Surprisingly, not much time is spent on the sensational trials that preceded Wilde’s imprisonment for homosexuality. We do get a strong sense of the toll of his two years in hard labor, eloquently caught by Fry’s performance. Even the sight of Wilde with his flowing locks shorn for jail is a very effective shock. Elsewhere, director Brian Gilbert (a solid filmmaker who’s never quite matched his debut picture, a little-seen delight called Sharma and Beyond) keeps the focus on Wilde’s superb one-liners and a portrait of the society in which the great man lived. Vanessa Redgrave suggests volumes in her brief scenes as Wilde’s mother, and Michael Sheen does what he can with the role of Wilde’s loyal friend Robbie Ross. Tom Wilkinson, as Bosie’s hateful father the Marquess of Queensberry (and the man whose public smearing of Wilde led to the disastrous trials), has one marvelous scene at dinner with Wilde, where the writer manages to seduce — in the social sense — the older man with flattery and attention. The movie flubs a great moment: Queensberry’s insulting note to Wilde accused the author of being a “Somdomite,” a tragi-comic misspelling. If you didn’t know the story already, you might miss that absurd historical detail.

Inevitably, and inadvertently, some of the movie plays like that old Monty Python sketch where Oscar Wilde exists only to one-up his associates in the creation of saucy zingers (“Your highness is like a stream of bat’s piss”). But when it works, it works nicely. When Wilde is released from prison, a broken man, he still has the elan to comment on the hat worn by the woman who picks him up at the gate. That’s heroism, in Wildean terms — to maintain one’s wit amidst heartbreak and chaos. Wilde had the depth to understand that style is not frippery or decoration; style is a way of being, and staying, alive.

Empire of Hipsters (Weekly Links)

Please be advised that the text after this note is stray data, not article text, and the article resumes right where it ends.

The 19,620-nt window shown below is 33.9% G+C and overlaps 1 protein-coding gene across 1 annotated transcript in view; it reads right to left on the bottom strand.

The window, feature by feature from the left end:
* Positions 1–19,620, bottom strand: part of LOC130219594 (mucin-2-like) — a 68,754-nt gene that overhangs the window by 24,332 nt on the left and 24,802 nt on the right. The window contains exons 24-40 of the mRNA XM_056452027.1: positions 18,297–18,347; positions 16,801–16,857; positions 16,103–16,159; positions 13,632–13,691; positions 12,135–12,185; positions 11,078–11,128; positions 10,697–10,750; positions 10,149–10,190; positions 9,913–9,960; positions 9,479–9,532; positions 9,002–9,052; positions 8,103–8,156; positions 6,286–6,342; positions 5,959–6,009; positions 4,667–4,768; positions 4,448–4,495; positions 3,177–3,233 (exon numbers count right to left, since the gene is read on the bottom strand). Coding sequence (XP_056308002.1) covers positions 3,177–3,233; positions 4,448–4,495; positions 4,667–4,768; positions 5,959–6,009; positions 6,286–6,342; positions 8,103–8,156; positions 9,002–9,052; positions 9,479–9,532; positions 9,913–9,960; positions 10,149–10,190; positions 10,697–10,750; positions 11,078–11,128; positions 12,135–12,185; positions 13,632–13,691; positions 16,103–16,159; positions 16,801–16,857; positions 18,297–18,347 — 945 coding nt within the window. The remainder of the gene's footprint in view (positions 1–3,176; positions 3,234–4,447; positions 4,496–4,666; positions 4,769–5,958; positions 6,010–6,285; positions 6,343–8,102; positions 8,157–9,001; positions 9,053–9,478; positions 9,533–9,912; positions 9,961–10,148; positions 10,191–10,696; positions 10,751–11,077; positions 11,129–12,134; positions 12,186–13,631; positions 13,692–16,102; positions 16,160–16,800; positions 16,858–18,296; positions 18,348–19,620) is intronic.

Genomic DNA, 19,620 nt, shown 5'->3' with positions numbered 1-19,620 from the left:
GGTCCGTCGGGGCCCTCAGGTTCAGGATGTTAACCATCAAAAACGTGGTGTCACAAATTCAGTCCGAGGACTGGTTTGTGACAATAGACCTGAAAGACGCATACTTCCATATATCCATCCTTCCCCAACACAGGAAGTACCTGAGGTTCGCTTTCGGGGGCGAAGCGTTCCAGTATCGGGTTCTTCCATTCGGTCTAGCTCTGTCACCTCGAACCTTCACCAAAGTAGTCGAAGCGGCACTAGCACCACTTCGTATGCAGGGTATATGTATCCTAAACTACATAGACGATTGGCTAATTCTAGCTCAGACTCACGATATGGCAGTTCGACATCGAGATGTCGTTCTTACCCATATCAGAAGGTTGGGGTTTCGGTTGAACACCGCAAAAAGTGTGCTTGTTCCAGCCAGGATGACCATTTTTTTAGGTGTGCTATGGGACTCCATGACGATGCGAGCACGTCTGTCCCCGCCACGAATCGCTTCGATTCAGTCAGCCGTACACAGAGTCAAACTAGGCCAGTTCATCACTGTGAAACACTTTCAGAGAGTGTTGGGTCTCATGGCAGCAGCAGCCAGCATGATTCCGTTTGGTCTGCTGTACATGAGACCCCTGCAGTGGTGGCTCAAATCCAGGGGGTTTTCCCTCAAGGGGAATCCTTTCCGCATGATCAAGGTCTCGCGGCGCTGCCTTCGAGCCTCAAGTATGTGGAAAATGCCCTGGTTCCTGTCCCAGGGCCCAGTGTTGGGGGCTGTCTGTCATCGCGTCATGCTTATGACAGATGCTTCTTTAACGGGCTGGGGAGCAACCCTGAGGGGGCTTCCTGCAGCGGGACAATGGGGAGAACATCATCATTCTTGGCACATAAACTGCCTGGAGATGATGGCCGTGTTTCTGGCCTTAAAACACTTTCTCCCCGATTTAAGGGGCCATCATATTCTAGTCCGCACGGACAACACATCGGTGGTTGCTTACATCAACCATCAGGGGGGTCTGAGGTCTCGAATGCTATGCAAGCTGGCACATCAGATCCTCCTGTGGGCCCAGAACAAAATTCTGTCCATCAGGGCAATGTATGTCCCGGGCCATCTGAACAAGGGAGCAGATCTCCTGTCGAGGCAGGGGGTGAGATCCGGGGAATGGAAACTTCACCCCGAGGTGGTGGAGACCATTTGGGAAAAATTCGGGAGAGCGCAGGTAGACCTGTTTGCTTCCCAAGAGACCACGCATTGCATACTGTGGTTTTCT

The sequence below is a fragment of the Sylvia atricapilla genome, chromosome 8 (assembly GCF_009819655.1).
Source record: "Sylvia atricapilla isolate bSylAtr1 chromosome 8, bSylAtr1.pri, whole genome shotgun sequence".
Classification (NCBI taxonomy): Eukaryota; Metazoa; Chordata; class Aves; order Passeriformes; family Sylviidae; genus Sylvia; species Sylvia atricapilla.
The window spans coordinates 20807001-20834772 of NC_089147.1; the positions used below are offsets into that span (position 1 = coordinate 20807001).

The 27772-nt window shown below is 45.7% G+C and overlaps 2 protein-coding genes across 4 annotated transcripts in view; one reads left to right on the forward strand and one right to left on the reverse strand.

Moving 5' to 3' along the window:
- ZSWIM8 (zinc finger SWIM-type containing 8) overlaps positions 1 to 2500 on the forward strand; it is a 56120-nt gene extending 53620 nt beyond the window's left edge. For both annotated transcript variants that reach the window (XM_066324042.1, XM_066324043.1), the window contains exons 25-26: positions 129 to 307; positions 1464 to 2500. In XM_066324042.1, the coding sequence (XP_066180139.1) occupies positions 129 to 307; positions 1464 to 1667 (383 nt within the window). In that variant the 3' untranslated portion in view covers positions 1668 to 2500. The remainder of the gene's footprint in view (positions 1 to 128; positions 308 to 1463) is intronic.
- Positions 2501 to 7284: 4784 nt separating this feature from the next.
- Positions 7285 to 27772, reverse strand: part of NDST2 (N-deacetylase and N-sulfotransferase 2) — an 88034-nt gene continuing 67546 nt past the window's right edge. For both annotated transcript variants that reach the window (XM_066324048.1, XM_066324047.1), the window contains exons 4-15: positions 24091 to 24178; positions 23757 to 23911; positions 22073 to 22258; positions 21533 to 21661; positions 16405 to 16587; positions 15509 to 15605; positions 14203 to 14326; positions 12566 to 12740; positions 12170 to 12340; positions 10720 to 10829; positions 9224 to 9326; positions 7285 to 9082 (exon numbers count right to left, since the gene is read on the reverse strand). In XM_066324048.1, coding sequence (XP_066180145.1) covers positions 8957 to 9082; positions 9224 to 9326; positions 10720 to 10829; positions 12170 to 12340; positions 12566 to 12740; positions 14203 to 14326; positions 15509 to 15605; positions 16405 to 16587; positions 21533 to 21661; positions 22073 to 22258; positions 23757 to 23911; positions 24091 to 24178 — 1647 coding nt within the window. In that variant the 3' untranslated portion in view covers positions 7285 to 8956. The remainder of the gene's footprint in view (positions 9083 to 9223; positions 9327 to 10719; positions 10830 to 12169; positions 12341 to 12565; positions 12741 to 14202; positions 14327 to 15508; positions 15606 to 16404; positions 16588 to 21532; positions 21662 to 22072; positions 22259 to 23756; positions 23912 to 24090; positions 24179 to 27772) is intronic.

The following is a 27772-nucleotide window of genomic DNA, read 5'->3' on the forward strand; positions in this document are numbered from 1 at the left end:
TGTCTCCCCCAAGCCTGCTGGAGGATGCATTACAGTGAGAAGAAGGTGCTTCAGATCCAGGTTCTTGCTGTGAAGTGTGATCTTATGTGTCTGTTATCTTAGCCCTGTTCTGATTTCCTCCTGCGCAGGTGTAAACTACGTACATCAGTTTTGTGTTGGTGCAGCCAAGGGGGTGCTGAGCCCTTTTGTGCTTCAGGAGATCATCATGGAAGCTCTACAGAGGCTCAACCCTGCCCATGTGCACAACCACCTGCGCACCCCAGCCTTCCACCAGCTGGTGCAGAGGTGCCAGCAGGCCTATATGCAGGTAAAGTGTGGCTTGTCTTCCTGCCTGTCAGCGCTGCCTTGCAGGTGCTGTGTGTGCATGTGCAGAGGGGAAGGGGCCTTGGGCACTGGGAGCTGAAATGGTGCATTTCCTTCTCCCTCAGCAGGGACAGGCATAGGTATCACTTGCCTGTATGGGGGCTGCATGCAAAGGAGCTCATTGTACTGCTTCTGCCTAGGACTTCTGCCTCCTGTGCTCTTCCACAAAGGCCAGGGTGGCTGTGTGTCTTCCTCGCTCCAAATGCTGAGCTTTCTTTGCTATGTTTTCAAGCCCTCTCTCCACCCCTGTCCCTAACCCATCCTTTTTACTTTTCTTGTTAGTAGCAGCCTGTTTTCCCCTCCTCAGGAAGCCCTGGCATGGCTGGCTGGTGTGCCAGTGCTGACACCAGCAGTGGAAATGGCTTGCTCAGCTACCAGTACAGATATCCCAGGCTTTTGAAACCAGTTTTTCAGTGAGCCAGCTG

Hep chicks of Hipsters

Links to reviews I wrote for the Herald, and etc.

Empire of Silver. “A little too much epic sweep for a mere 112 minutes.”

Kinyarwanda. “Just the right amount of background on what led to the eruption of violence.”

Hipsters. “Not all that different from Hairspray, except in this case you worry about being sent to the Gulag.”

On KUOW’s “Weekday,” I talk with Steve Scher about the late Ken Russell, and why we need maniacs in the arts. The talk is archived here; the movie segment commences at 16:22.

At What a Feeling!, a 1988 review of Russell’s Lair of the White Worm, a crackpot indulgence based on Bram Stoker.

Sunday afternoon, I will speak at the Vashon Library, on Vashon Island, WA, regarding “Things to Come: Visions of the Future on Film,” a talk about how the movies have imagined the future. It’s at 2 p.m., and it’s free.

Early warning for next Friday: Three critics sit down at the Northwest Film Forum and talk about movies past and present. “Framing Pictures” happens at 5 p.m. on Dec. 9, and is listed here.

Movie Diary 12/1/2011

Shame (Steve McQueen, 2011). The director and actor, Michael Fassbender, of Hunger, a film that makes this one look conventional by comparison, if stirringly acted. (full review 12/9)

You’re Telling Me! (Erle C. Kenton, 1934). W.C. Fields, running alongside a bulletproof tire and stepping into a pie; the stuff of immortality.

At What a Feeling!, Ken Russell’s Crimes of Passion is reviewed in 1984, in a combined piece with another romantic perversity, Paul Cox’s Man of Flowers.